With past romantic failures vividly in mind, each was wary of overburdening the gauzy intimacy that love's invisible loom was weaving between them. As a result, neither suggested a day together; on the contrary, each offered the other respite: Alexia had a shift to work at a nearby boutique, and Ross voiced his need to begin searching for permanent living quarters. Alexia kindly provided him with an old but serviceable laptop computer, and after a hug enhanced by the pixie garrison's liberal dose of romantic gold-dust, the couple parted.
     As Alexia emerged into the bright daylight, there was no chance she would see either Robin or Kylie, for the pair had left for a Saturday spent enjoying San Francisco. And while she walked to the boutique, mulling her changing fortunes, Ross set up the old laptop and checked his eBay account and email. Though he knew it was too soon to expect the Las Vegas show authorities to approve his application, he'd hoped for a confirming email anyway. But this minor disappointment could not dent the affirmative future he now saw ahead, and his search for another room in Berkeley was half-hearted indeed. For the space he hoped to occupy was but a few feet away: Alexia's bedroom.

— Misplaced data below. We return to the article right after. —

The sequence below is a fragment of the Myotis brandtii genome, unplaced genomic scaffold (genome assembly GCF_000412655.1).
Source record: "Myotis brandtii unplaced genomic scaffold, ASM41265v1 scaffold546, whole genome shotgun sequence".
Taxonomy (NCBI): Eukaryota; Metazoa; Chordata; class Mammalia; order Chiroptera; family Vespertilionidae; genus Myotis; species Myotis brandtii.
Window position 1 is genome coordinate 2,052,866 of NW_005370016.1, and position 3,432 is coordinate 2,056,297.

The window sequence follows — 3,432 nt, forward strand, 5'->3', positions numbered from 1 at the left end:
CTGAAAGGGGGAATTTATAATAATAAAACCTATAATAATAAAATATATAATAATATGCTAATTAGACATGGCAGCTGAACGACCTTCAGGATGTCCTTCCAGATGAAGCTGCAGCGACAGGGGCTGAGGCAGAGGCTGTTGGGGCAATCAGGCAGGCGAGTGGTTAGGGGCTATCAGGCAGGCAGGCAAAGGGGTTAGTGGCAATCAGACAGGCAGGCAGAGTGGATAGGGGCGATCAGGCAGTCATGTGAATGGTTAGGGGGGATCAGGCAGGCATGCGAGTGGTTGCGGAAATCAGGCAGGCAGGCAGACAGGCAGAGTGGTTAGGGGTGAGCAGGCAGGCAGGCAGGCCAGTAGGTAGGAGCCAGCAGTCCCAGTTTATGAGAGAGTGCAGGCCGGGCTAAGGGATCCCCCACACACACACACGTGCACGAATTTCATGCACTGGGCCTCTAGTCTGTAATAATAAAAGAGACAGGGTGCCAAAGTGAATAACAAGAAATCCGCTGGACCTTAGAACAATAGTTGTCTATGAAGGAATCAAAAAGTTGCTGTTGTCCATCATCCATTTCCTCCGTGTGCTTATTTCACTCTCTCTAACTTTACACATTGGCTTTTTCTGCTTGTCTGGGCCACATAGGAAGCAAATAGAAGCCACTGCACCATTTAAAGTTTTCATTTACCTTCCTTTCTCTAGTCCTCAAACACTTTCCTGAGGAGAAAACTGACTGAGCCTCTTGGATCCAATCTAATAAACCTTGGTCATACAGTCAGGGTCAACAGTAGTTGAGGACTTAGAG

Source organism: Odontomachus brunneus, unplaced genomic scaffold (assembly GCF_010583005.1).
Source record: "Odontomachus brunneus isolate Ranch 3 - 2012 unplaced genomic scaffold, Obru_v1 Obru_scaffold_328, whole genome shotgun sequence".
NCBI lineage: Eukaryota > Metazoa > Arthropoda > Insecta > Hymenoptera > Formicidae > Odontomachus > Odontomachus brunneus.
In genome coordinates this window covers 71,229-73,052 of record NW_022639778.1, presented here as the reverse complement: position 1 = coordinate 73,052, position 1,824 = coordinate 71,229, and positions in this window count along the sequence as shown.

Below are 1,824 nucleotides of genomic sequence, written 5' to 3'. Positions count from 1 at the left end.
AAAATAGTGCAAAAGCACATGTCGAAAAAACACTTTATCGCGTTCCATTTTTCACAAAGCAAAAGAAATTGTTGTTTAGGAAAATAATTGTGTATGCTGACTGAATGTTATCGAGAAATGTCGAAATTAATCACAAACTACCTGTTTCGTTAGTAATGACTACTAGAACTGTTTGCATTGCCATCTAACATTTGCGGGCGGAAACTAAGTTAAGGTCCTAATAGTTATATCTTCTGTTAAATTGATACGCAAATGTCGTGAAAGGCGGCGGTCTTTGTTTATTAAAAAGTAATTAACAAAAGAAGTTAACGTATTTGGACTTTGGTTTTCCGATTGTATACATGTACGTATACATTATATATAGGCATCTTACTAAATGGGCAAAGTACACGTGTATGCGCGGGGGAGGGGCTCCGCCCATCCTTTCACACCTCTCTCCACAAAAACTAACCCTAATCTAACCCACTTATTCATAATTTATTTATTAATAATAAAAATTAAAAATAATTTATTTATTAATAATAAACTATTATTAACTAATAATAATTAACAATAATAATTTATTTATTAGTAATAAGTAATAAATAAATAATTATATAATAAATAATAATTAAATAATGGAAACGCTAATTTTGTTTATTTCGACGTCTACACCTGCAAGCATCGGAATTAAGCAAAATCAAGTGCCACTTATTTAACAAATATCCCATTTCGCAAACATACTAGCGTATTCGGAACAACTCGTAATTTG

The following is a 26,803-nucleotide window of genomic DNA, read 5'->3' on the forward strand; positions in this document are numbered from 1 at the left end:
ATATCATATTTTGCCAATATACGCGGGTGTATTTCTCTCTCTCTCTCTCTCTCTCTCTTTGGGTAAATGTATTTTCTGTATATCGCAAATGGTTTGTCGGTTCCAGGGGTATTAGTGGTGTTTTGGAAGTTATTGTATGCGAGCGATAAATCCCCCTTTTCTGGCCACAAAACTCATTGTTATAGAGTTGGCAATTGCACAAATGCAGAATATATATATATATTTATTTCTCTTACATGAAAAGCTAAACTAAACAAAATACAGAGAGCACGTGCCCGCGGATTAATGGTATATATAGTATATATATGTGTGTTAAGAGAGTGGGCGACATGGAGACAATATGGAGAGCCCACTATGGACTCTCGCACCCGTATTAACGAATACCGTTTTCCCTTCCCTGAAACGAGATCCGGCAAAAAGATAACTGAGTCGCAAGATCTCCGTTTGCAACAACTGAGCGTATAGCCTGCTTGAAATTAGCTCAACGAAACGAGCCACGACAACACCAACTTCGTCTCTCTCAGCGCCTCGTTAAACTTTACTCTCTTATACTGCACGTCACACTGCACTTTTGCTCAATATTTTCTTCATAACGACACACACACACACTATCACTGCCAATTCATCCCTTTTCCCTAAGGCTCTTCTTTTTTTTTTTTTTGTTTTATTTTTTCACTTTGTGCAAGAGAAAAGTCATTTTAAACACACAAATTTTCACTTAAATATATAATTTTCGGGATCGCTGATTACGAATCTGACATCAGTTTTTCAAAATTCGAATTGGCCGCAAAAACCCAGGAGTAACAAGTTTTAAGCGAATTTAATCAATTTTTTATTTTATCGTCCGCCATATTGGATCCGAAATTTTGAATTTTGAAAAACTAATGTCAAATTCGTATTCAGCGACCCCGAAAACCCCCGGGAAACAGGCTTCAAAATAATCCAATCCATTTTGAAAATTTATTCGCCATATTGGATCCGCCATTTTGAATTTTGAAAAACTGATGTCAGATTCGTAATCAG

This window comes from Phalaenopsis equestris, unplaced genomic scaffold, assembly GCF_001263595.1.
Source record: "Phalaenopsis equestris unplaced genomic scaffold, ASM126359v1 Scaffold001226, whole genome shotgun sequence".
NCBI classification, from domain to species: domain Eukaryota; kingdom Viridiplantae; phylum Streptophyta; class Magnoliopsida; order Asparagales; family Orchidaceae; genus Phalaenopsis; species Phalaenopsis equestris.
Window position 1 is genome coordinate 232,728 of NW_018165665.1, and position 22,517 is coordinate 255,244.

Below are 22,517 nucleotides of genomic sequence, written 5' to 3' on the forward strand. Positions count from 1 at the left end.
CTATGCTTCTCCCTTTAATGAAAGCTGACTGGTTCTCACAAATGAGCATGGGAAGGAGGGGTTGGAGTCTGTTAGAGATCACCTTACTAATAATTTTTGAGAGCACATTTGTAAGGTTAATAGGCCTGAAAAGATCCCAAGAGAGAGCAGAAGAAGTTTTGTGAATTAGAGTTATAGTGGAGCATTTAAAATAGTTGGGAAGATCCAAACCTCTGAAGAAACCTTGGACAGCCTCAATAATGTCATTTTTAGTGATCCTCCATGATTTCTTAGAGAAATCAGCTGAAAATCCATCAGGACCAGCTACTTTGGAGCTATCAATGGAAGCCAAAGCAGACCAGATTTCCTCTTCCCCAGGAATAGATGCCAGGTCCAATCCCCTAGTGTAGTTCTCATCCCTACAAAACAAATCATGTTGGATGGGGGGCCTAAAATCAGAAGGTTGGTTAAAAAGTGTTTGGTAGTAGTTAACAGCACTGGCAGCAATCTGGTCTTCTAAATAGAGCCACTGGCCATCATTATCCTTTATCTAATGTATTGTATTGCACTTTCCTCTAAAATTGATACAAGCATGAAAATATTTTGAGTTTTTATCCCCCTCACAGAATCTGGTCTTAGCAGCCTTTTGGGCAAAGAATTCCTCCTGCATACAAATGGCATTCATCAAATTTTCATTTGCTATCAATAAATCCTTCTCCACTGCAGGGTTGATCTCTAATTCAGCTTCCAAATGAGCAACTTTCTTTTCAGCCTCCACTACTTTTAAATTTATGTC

Even though his male curiosity about what she looked like sans clothing had been satisfied, he found himself thinking of little else but her. In true contrarian fashion, her protective hesitancy only piqued his desire to win her, not just twice, but completely, and for good.
     For Ross wallowed miserably in relative comfort, and rose only to the longest-shot challenges; Alexia, being shapely and youthful and smart and eccentric, posed a nearly airless summit to a slightly plump, not very handsome, easily annoyed eccentric who also happened to be nearly penniless. As a result of these long odds, Ross set his mind on making another praise-worthy dinner that night, and laundering and pressing his remaining clothing, for someone as fastidious as A.R. would not find slovenliness charming. And I need to lose some of my belly flab pronto, Ross resolved; a good long walk every afternoon down to the Marina will be a start.